City Hall has decided to divert all non-violent mental health calls from the NYPD. A new program will be launched in Harlem and East Harlem. After three months of rolling out the program, the effort didn’t even have a name.
NYC will appoint specially trained teams of Fire Department paramedics in the new initiative. Simultaneously, the city social workers will respond to non-violent emotional distress reports of the 25th, 28th, and 32nd Precincts. It will cover both the Upper Manhattan neighborhoods.
Under the umbrella of the $1 billion ThriveNYC mental health effort fronted by First Lady Chirlane McCray comes the pilot program. In November 2015, it was launched to tackle Big Apple’s intertwined homelessness and mental health crisis.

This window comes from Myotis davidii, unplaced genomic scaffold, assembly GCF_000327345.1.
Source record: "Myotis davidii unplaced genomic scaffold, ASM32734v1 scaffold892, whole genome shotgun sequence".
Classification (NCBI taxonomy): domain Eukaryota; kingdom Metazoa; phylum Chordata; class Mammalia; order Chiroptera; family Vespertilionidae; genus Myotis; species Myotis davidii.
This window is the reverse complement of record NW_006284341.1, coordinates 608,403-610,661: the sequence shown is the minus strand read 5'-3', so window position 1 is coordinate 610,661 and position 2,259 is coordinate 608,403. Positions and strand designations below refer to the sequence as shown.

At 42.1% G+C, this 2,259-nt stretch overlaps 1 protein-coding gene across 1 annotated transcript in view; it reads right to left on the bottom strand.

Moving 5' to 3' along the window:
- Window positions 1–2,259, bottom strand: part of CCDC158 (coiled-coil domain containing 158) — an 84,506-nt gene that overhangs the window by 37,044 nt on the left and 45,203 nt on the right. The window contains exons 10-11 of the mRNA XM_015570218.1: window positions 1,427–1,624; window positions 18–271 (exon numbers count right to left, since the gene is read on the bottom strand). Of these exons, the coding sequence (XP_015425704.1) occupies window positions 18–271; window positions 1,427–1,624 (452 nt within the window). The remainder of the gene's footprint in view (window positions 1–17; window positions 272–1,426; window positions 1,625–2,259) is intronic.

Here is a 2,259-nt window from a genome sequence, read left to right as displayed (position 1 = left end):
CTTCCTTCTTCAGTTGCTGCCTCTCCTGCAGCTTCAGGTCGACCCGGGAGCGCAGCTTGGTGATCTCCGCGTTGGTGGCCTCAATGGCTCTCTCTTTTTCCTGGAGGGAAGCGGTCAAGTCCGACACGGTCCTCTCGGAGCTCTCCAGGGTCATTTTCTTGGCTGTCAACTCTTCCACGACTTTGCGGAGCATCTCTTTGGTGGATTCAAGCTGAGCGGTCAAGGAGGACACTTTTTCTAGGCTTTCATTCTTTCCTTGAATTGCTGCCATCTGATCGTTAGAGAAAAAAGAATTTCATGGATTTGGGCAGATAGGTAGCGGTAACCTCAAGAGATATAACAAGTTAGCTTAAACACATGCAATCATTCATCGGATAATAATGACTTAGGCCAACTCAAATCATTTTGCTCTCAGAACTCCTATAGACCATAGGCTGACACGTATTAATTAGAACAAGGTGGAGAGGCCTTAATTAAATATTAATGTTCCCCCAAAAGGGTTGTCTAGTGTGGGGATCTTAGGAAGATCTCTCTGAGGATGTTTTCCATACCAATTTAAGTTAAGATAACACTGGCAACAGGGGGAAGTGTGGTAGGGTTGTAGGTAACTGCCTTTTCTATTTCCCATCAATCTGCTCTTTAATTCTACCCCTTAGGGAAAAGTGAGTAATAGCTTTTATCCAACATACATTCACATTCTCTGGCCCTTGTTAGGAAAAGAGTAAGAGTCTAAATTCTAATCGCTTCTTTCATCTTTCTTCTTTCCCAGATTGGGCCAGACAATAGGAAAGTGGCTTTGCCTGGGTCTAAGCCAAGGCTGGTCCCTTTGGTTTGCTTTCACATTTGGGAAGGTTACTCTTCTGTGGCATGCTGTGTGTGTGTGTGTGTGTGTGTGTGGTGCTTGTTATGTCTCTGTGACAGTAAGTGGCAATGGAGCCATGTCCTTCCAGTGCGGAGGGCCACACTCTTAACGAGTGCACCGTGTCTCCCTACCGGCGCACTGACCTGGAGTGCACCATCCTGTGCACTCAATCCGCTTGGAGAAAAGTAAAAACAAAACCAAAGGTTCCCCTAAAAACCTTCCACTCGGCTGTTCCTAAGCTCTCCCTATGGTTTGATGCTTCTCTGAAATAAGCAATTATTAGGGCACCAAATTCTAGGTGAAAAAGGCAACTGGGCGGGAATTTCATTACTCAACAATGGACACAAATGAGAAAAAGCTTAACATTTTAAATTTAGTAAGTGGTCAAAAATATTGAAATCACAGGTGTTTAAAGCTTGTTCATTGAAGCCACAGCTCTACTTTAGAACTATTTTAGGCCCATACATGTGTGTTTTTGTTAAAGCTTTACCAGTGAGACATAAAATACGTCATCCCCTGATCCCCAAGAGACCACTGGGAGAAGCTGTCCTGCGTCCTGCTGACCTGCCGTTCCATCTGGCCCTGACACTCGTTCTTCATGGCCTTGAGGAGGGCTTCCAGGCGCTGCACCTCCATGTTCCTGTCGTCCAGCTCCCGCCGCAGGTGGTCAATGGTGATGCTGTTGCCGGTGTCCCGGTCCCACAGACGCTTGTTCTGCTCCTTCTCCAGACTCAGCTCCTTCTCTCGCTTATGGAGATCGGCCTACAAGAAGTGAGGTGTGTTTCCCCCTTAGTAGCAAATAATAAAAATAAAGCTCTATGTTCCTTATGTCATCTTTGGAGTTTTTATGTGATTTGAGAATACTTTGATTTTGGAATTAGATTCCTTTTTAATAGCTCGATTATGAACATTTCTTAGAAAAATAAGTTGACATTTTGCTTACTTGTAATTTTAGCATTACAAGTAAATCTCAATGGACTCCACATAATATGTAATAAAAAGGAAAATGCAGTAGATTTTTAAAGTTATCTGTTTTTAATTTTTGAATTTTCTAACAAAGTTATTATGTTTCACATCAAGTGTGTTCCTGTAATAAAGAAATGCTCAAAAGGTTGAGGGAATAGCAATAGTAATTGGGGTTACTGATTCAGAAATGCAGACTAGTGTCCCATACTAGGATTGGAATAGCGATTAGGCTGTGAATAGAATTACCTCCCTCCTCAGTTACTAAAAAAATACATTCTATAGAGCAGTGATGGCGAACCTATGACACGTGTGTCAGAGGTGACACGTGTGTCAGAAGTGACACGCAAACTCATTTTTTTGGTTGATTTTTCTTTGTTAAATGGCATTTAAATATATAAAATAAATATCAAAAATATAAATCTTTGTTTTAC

A public awareness campaign featuring McCray was the initial predominant focus of the project. NYC established a training program for the municipal workforce, and a referral line was set up that connects to New York therapists. All this was done to protect the broader public and in the understanding that treating mental illness would prevent escalation. However, the program faced intense scrutiny very quickly.